During your third or fourth day there, depending on how much time you are planning on spending in Old Havana, an excellent idea would be to visit the Old Havana Port, near Plaza de San Francisco de Asís Square, to board the ferry that will take you to Morro-Cabaña Military-Historical Site, with its two majestic fortresses: Morro Castle, and San Carlos de la Cabaña Fortress.
During the following days, why not visit Vedado, and Centro Habana? You could even stop at the Hotel Nacional on your way to try an authentic mojito on its terrace, visit the University of Havana, the Plaza de la Revolución Square to see the Ché Mural, and the Memorial Monument honoring José Martí. Other very interesting places to visit would be the Capitolio Nacional de Cuba, the Museo de la Revolución Museum, and the National Museum of Fine Arts. Many travellers find it amusing to see life unfold in the Barrio Chino (Chinatown). Should you like lively nightlife, you can enjoy yourself in the many jazz clubs, bars, and cabarets in the area.
Weather-permitting, in the outskirts of Havana, you will find many cities and picturesque towns where life has a different ebb and flow. The most interesting of these places are: the neighbourhood of Miramar, mainly noted for its Aquarium; Marianao and Cubanacán, in the Playa municipality; the areas of Regla and Guanabacoa; the towns of Cojímar, Casablanca, with the vast Cristo de La Habana Statue; Santa María del Rosario; the Hemingway Museum, in San Francisco de Paula; the area of Parque Lenin, with the National Zoo and Botanic Garden; and the Playas del Este (Eastern Beaches), where some of the best beaches in Havana can be found.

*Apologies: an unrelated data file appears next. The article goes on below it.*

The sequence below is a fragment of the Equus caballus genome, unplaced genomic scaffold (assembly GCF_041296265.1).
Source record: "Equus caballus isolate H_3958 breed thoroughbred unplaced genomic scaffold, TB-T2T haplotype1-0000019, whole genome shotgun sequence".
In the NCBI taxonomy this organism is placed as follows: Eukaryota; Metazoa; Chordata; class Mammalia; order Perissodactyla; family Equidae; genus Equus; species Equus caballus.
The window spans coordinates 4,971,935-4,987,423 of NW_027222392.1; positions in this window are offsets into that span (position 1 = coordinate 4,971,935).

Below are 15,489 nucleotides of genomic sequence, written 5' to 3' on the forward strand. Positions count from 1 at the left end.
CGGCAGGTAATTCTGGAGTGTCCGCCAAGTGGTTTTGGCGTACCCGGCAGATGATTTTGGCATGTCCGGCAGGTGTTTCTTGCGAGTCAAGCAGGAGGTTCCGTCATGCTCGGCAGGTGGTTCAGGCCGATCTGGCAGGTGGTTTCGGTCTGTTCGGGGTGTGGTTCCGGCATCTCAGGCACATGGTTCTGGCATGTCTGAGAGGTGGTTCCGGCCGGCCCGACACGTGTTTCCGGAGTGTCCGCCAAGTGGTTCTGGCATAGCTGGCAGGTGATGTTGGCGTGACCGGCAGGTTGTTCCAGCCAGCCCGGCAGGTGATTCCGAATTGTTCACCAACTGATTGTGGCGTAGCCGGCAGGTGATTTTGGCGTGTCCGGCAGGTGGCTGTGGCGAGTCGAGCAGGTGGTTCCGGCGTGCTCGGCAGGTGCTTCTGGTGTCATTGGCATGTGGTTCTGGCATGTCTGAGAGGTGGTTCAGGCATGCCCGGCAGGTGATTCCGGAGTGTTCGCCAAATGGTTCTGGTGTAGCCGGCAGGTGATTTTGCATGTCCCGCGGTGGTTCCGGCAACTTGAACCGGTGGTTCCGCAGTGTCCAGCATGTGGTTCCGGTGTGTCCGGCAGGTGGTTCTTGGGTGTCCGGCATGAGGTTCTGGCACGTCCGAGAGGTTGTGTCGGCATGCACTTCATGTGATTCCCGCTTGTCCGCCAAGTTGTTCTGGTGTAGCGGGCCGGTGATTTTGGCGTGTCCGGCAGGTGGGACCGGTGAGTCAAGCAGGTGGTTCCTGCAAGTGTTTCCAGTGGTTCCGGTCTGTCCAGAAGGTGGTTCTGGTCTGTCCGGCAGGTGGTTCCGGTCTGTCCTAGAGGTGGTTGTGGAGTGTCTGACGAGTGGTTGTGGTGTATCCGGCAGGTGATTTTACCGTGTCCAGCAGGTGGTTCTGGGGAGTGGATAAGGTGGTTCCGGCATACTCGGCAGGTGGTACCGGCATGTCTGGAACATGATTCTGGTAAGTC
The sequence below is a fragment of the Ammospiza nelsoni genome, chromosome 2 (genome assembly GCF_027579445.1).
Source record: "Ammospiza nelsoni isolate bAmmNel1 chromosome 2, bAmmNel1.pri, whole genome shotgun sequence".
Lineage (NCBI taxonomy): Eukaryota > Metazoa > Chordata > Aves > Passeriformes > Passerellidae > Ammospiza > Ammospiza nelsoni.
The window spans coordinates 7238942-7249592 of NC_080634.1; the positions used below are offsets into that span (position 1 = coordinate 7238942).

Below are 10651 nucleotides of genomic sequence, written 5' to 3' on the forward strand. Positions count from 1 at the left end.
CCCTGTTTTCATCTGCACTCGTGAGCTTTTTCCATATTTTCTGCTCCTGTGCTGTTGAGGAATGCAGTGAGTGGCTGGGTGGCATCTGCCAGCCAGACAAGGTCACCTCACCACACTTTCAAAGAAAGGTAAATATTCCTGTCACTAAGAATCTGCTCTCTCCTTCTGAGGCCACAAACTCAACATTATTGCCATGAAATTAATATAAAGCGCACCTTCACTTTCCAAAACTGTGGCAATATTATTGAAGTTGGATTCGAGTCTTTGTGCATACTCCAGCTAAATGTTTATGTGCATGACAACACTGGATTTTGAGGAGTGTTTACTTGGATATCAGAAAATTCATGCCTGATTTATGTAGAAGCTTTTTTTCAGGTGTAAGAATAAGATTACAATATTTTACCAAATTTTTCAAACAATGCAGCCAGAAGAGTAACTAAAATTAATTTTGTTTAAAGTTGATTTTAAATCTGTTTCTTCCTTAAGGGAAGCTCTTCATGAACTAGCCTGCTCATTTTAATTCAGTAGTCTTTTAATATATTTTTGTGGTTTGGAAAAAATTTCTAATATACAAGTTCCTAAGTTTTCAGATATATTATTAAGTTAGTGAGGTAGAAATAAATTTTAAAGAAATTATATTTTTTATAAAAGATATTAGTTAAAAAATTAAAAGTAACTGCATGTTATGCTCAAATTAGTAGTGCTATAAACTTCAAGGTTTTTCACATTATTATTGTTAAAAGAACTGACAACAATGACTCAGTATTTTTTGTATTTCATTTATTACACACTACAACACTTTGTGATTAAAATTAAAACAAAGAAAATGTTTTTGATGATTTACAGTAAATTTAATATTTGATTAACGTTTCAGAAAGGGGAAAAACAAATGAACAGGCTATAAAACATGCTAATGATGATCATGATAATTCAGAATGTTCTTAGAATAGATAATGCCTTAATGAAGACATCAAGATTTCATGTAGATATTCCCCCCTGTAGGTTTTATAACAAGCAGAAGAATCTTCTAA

February is one of the best times to visit Havana, just when the International Jazz Festival takes place. During summer, the heat in Havana can be suffocating, so October is often a better choice, it being a quieter month with many attractions such as the Ballet Festival. The most crowded and lively month is by far December, when the New Latin American Cinema Festival takes place.